New ECHA Investigation Report on substances in infill material

Prioritisation and preliminary risk assessment of SUBSTANCES IN INFILL MATERIAL

The European Chemical Agency (ECHA) has recently published a new Annex XV Investigation Report “Investigation into whether substances in infill material cause risks to the environment and human health that are not adequately controlled – prioritisation and preliminary risk assessment”. The report can be downloaded here.  It has been prepared in response to concerns about the risks posed by substances in plastic and rubber granulates used on synthetic turf pitches, this follows a request by the European Commission, submitted to ECHA in August 2017. The conclusions of the report are as follows:

  • The preliminary human health risk assessment does not exclude a potential for cobalt and zinc in infill to pose risks to human health and that these substances should therefore be considered for risk management.
  • The preliminary environmental risk assessment does not exclude the potential for cadmium, cobalt, copper, lead, zinc, 4-tert-octylphenol, 4,4´-isopropylidene diphenol (BPA), bis(2-ethylhexyl)phthalate (DEHP), benzyl butyl phthalate (BBP) and benzothiazole-2-thiol to pose risks to the environment and that these substances should therefore be considered for risk management.
  • It is recommended any further work to establish whether there is a risk for human health or to the environment from these substances is undertaken  by preparation of an Annex XV (REACH) restriction proposal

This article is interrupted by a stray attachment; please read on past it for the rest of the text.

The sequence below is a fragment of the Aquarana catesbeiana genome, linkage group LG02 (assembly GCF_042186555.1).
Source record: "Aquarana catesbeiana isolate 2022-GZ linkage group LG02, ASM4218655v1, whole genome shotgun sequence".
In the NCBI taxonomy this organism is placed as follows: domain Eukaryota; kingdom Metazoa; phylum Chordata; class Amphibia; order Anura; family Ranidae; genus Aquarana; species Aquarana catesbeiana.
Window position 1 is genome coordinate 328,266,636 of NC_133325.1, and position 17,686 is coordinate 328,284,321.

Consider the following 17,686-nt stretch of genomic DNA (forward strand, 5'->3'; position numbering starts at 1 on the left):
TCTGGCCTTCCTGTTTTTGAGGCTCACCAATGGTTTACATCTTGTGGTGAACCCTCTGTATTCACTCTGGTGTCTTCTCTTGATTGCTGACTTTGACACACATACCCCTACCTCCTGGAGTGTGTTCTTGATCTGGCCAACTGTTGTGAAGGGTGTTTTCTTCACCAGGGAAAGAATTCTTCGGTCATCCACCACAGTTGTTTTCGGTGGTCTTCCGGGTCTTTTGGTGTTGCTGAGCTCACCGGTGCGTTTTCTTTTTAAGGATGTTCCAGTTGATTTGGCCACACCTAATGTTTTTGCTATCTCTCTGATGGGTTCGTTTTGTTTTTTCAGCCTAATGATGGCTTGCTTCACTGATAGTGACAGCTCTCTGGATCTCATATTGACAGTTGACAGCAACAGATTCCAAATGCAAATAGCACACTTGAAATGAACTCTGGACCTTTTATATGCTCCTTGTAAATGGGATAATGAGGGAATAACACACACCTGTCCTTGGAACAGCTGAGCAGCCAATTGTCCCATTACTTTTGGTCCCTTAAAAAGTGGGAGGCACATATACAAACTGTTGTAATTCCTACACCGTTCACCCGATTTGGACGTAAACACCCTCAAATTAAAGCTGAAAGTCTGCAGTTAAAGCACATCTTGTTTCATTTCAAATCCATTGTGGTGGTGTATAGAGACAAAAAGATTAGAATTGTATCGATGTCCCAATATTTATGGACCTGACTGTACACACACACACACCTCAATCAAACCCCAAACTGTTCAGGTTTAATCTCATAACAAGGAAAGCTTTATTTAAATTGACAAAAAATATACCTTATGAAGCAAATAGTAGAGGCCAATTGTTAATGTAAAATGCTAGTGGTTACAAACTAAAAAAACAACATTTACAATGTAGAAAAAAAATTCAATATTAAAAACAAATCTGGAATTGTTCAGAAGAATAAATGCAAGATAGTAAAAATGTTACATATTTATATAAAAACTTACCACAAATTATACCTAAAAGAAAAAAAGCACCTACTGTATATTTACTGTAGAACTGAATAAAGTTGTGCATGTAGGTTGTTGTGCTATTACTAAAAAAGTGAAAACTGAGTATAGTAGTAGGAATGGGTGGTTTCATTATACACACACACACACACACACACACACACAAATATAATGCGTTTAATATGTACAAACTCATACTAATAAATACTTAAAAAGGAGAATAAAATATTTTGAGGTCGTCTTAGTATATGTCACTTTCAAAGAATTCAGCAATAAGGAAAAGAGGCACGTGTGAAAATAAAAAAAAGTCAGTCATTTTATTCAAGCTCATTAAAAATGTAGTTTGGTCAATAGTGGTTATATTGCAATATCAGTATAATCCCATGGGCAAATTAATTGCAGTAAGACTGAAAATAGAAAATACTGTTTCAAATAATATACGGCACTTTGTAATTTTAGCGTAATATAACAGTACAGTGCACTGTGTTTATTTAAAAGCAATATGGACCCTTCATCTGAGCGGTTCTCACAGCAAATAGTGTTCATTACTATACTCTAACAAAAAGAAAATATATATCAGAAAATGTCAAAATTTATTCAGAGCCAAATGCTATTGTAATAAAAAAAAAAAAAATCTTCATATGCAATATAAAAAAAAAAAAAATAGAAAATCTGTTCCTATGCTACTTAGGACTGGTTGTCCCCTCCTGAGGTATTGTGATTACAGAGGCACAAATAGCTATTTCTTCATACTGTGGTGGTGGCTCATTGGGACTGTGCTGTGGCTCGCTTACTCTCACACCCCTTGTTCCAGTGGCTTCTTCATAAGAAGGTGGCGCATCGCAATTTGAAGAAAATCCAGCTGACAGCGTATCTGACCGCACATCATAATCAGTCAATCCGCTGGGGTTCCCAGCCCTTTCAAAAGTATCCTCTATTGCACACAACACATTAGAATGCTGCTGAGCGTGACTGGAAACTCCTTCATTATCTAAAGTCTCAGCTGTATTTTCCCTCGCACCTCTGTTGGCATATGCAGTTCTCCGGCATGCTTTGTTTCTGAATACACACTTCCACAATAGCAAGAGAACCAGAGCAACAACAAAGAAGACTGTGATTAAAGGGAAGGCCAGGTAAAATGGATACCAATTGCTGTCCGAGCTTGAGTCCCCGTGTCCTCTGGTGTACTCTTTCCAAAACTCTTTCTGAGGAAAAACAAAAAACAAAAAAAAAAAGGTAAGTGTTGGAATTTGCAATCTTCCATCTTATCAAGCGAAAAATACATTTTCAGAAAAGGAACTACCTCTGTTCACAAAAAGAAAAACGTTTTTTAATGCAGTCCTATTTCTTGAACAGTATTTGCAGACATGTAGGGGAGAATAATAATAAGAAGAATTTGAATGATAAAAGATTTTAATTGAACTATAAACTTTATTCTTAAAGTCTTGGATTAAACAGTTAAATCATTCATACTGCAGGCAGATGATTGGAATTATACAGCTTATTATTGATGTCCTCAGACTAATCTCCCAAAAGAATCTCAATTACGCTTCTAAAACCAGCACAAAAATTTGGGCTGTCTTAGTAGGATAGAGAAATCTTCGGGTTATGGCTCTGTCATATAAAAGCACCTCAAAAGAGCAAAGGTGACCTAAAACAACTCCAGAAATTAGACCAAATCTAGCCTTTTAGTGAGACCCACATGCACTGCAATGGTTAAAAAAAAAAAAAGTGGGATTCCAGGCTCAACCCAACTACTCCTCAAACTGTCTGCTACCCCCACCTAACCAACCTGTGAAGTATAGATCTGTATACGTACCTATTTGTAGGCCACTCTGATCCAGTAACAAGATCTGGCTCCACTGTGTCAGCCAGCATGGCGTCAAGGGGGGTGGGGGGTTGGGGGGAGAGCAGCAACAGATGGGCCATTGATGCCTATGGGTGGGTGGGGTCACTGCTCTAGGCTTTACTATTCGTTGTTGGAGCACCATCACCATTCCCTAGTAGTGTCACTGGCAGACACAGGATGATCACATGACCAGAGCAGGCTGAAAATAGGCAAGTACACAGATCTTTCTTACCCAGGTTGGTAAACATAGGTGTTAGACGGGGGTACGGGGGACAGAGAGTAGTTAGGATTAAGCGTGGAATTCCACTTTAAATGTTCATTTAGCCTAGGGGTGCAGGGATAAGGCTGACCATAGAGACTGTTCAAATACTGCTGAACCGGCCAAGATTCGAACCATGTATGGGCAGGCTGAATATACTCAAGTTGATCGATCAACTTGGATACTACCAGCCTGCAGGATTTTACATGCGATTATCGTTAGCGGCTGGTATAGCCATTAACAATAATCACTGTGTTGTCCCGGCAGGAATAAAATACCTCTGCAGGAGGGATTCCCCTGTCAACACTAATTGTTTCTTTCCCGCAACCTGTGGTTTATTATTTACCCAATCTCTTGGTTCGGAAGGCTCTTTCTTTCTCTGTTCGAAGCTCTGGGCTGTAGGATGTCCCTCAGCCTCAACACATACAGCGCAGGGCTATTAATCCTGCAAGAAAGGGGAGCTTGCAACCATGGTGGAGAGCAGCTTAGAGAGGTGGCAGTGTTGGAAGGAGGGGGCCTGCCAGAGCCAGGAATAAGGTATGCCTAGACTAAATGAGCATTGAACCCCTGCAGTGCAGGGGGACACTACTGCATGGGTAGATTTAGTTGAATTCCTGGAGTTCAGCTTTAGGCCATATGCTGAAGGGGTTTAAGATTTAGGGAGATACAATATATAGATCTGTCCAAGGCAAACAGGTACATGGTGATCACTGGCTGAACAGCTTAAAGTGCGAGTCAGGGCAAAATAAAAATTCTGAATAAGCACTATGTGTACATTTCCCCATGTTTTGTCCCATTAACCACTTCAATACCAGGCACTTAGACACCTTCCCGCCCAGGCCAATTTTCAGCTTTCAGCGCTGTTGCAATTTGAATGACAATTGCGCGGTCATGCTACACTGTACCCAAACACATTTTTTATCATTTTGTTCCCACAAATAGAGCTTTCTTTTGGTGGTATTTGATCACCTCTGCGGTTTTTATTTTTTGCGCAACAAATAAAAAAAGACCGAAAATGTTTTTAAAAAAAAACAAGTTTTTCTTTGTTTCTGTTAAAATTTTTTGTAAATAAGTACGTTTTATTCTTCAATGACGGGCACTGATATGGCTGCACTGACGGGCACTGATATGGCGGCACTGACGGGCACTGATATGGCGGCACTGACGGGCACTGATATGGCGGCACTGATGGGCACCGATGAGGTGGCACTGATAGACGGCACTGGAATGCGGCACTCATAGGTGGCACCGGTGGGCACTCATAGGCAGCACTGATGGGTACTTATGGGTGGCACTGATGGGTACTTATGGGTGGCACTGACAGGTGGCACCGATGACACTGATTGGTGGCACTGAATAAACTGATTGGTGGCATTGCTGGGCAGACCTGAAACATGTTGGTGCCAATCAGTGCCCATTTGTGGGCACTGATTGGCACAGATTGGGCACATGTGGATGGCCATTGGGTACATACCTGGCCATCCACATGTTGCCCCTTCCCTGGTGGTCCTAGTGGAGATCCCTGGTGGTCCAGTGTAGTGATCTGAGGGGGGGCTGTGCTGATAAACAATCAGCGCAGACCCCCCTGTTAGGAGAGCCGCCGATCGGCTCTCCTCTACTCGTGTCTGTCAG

The report also notes that if the proposed restriction on the use of intentionally added microplastics bans the use of polymeric infill on synthetic turf pitches, the need for risk management measures for the substances identified in this new report may not be required. However, the report does state that in the event of polymeric infill being banned, non-microplastic uses of recycled ELT may still require further risk managements measures. ESTC consider this could potentially include the use of ELT tyre granulate in-situ rubber shockpads, athletics track surfacing, etc.

ESTC supports restricting the presence of any substances in synthetic turf systems that have been shown to pose an unacceptable risk to human health or the environment.  However, we note that the report fails to include information from a number of recent studies and reports that have been published.  One of the studies is the European Risk Assessment Study on Synthetic Turf Rubber Infill (ERASSTRI), this concluded that the current levels of substances present in European sourced ELT derived rubber granules  do not pose a risk to human health. This study has been independently published, in peer reviewed scientific journals (Science of the Total Environment, March 2020).

ESTC will continue to liaise with all relevant parties in the various user and supply chains and try to ensure any new restrictions are based on the latest scientific studies and are proportional to the risks identified, taking into account the many social and health benefits that playing sport on synthetic turf fields bring to many hundreds of thousands of citizens of Europe each year.